Back in February 2020, which feels like a million years ago but in actual fact was only 14 months, I was in a nondescript car park in Saudi Arabia, chatting to Timo Schäfer, the team manager of Bike Aid, a German Continental team.
He said: “If you stop the whole WorldTour tomorrow, the impact is zero in social terms, it’s just zero. There’s nothing, no one would even recognise it was gone. Well, some people would say it’s a pity, but there is no real social impact.”
While we had both arrived at Riyadh airport to be greeted by the sight of people wearing face masks, the coronavirus pandemic was yet to touch Europe, and unbeknownst to us at the time, in just a few short weeks we would be able to see if his prediction was correct as the cycling calendar was wiped clean.
Although all cycling fans missed racing terribly during that six-month period of 2020, Schäfer is right. Really, it was only a pity. Of course, for those directly involved in the industry, there were worries over jobs. But who wasn’t? The message from riders during those months, especially in reaction to big races being cancelled, was that there were bigger concerns in the world at present. And although the worst of the pandemic is hopefully now over, other social and humanitarian issues always remain.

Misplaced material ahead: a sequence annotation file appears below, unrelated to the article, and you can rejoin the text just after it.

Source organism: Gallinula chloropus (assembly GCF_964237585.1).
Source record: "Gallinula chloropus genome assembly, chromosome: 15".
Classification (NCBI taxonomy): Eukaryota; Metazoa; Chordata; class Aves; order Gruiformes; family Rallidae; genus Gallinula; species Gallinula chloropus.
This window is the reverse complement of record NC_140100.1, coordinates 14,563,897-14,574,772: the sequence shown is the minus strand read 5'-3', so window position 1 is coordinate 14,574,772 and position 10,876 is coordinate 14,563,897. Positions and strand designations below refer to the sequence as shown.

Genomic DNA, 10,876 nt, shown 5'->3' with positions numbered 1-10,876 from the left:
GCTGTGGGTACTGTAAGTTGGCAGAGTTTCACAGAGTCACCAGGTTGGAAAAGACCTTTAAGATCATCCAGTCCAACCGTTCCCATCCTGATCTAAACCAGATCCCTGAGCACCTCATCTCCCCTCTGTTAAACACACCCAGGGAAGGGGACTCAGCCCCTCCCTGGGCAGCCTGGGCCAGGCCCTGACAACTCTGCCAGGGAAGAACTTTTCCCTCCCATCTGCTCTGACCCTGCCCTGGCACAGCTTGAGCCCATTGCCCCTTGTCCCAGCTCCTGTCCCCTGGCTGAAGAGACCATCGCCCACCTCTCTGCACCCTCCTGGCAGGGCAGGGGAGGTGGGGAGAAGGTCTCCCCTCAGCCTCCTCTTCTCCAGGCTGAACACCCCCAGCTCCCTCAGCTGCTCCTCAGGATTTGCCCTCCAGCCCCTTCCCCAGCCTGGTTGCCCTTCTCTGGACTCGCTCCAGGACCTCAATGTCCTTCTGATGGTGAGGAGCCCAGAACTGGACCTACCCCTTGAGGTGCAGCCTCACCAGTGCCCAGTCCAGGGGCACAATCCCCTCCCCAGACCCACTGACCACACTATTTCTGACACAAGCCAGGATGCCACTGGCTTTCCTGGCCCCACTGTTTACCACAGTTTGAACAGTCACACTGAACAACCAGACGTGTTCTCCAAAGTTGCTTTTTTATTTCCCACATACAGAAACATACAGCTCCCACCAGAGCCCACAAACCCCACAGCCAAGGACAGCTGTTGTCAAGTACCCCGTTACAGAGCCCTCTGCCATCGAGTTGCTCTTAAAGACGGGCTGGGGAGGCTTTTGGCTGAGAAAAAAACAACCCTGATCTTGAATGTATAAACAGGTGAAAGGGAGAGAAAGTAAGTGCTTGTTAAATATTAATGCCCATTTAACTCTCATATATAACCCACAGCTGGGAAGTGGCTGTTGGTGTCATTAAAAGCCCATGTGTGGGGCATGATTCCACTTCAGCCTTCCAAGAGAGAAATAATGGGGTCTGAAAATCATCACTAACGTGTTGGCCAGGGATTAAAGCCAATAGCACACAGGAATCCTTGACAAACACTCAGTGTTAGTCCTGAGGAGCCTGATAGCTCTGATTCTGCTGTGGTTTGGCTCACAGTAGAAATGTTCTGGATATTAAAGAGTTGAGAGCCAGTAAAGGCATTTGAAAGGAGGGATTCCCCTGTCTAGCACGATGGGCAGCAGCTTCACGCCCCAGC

The reason for Schäfer’s strong opinion on the matter is the raison d’être of Bike Aid. Their primary focus isn’t necessarily on winning bike races, and anyway, that would be a weird endeavour for a road cycling offshoot of what is largely a German cycling club numbering 1,400 members, 90 per cent of whom ride mountain bikes.
Membership of traditional cycling clubs in Germany has been decreasing for a number of years following doping scandals, Schäfer says, and so a fresh approach was needed, everything had to be different.
“We have, let’s say, a difficult past in Germany with cycling,” Schäfer says. “All sponsors withdrew from cycling, the reasons are well known, and we see that the structures in cycling, they haven’t really changed. All the people involved in all those affairs in the 90s, and 2000s, are still there. And we say we don’t want to be in touch with that.
“I don’t want to discuss or judge if it’s good or wrong, just for us, it’s not our way to go. And it’s for sure not the way that the people in Germany would accept. So for us, the most important thing is to have social relevance.”
Since 2006, Bike Aid has raised more than €850,000 for charitable causes, ranging from helping children with cancer and their families to funding school projects and orphanages in Africa. At the Tour of Rwanda 2020, they opened the Bike Aid school just outside the capital city of Kigali.
“No one would even notice it,” Schäfer says, returning to the prospect of the WorldTour disappearing overnight. “It’s hard to say but if we stopped tomorrow, our team, it would have a social impact in Africa. Because we have already changed lives. And I think this is what it’s all about.”
The photo above is proof of the gulf between what Bike Aid is trying to achieve and charitable initiatives supported by a lot of other teams.